Traditional bank savings accounts are what most consumers are familiar with. These are deposit accounts that can be tied to your checking account for easy transfer of funds, and typically have the most freedom to allow for withdrawals. These accounts have terms that can vary widely from bank to bank, and many institutions offer several different savings account options to fit different consumer needs. For example, the same bank my offer a savings account that has a minimum balance requirement and a different savings account that does not have a balance requirement but has a set limit of five withdrawals per month. Savings accounts also vary by monthly service fees, interest rates, method used to calculate interest and minimum opening deposit.
Money Market Deposit Accounts
Money market accounts are similar to traditional savings accounts, but most require you to maintain a higher balance to avoid a monthly fee. Where savings accounts usually have a fixed interest rate, money market accounts have rates that vary regularly based on money markets (which is where they get their name). This type of savings account can have tiered interest rates, providing more favorable rates based on higher balances. Some money market accounts also allow you to write checks against your funds, but on a more limited basis than a checking account.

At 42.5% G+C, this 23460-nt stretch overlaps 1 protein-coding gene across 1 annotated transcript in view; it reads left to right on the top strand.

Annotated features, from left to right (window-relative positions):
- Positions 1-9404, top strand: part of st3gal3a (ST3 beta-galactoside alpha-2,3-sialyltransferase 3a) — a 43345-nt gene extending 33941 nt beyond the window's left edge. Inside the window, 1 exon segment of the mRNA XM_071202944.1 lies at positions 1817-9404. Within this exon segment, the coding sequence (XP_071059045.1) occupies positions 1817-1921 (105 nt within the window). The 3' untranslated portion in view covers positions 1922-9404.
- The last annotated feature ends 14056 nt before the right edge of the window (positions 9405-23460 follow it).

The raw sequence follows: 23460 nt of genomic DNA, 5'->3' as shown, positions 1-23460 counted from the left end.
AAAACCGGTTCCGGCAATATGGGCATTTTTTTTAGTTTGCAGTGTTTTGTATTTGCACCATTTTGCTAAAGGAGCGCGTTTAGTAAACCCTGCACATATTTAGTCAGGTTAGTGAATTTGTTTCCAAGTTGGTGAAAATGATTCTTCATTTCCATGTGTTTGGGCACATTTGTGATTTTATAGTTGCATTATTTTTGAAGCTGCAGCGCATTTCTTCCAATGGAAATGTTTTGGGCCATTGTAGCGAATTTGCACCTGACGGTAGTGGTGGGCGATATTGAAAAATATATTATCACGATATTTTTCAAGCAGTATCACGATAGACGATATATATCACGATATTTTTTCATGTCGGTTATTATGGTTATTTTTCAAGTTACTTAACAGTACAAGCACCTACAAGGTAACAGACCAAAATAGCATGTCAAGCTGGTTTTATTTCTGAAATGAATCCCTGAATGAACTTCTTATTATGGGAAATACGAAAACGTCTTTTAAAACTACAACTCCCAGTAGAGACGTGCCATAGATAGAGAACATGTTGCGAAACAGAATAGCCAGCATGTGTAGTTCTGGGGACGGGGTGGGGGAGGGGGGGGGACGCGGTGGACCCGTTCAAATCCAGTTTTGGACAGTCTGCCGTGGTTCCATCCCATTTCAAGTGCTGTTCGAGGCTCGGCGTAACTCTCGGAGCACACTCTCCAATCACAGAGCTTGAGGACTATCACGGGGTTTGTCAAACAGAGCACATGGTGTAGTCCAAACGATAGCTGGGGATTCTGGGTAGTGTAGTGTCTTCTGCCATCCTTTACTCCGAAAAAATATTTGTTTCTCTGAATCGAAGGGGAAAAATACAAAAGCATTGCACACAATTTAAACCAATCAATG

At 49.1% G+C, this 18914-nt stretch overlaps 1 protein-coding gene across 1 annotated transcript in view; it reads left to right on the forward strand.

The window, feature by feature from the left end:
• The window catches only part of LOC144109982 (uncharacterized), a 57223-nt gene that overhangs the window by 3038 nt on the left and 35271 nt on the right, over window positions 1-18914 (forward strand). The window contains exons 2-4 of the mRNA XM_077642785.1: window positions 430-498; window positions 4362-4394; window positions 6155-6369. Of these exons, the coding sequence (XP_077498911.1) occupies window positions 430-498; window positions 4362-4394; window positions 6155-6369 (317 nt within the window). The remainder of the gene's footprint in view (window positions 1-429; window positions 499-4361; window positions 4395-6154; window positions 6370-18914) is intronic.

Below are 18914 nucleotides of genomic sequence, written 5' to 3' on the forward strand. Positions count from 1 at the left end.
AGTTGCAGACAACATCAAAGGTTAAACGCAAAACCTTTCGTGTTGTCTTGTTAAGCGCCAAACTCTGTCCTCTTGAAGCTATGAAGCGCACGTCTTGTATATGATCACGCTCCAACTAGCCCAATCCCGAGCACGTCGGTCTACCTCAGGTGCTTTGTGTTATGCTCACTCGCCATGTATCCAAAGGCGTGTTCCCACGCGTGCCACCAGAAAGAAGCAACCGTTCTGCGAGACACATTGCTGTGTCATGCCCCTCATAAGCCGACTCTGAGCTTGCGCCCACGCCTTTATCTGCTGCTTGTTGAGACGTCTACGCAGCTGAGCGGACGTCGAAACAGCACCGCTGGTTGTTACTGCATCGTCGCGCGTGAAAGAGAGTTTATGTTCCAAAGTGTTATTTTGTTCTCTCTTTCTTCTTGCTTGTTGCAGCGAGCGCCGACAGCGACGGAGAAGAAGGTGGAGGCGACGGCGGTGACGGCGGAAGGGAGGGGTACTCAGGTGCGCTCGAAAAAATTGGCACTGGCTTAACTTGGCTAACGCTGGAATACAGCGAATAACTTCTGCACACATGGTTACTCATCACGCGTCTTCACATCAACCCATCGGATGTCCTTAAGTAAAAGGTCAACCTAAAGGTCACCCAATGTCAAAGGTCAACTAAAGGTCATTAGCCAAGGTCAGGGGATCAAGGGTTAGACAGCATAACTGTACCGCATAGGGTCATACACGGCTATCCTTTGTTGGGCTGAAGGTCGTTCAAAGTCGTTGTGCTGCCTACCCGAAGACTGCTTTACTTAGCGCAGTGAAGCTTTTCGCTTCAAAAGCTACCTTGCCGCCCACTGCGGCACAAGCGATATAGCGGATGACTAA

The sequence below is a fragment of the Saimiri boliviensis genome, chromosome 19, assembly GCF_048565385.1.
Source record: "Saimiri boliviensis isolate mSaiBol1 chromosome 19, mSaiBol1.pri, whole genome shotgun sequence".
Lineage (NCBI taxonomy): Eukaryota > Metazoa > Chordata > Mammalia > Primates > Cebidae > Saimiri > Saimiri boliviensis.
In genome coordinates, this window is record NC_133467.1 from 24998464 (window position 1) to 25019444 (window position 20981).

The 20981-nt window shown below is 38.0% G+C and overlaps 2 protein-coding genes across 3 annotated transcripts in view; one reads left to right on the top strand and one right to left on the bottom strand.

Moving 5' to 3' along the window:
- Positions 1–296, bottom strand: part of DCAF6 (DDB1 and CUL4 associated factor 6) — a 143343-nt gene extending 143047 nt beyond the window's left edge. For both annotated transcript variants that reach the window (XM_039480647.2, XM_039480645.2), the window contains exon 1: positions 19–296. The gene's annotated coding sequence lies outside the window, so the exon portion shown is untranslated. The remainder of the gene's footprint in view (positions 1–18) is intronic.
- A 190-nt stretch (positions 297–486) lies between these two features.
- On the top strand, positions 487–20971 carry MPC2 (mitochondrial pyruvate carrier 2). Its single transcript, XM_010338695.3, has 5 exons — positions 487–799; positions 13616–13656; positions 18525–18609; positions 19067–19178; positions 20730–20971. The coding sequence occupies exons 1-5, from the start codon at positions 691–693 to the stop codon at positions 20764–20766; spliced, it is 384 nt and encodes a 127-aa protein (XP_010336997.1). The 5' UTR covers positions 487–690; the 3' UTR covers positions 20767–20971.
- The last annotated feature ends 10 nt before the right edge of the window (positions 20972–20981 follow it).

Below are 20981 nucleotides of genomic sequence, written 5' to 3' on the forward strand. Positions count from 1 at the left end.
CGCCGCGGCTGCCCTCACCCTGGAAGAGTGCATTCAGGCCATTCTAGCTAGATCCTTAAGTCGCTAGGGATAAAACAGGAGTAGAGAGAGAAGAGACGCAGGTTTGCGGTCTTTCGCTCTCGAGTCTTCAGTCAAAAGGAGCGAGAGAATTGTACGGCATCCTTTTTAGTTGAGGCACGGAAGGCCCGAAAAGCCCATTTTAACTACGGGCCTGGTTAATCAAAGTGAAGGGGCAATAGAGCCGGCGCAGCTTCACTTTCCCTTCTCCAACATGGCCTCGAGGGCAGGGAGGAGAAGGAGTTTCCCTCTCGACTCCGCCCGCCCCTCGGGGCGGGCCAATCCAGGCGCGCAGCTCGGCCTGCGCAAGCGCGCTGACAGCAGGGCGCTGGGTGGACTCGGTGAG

No, not those things we used to listen to music on before iPods. A Certificate of Deposit account is a type of savings account that bears a maturity date, which means once you open it you can't withdraw money from it without penalties until the account matures. The term of a CD generally ranges from a few months to five years, with the higher (better) interest rates being on the longer terms. These accounts also pay at a higher interest rate than other types of deposit accounts, but instead of paying interest to the account periodically over the life of the investment, it pays all of the interest at once when the account matures. An additional benefit: CDs are insured by the FDIC, so even if the bank you keep yours at closes, you won't lose a single cent.
No matter which savings account option you choose, be sure to consult with your local banker first. They'll be able to go over additional account options that may be specific to your bank and might be a better fit for your financial goals.
Peoples State Bank, Memeber FDIC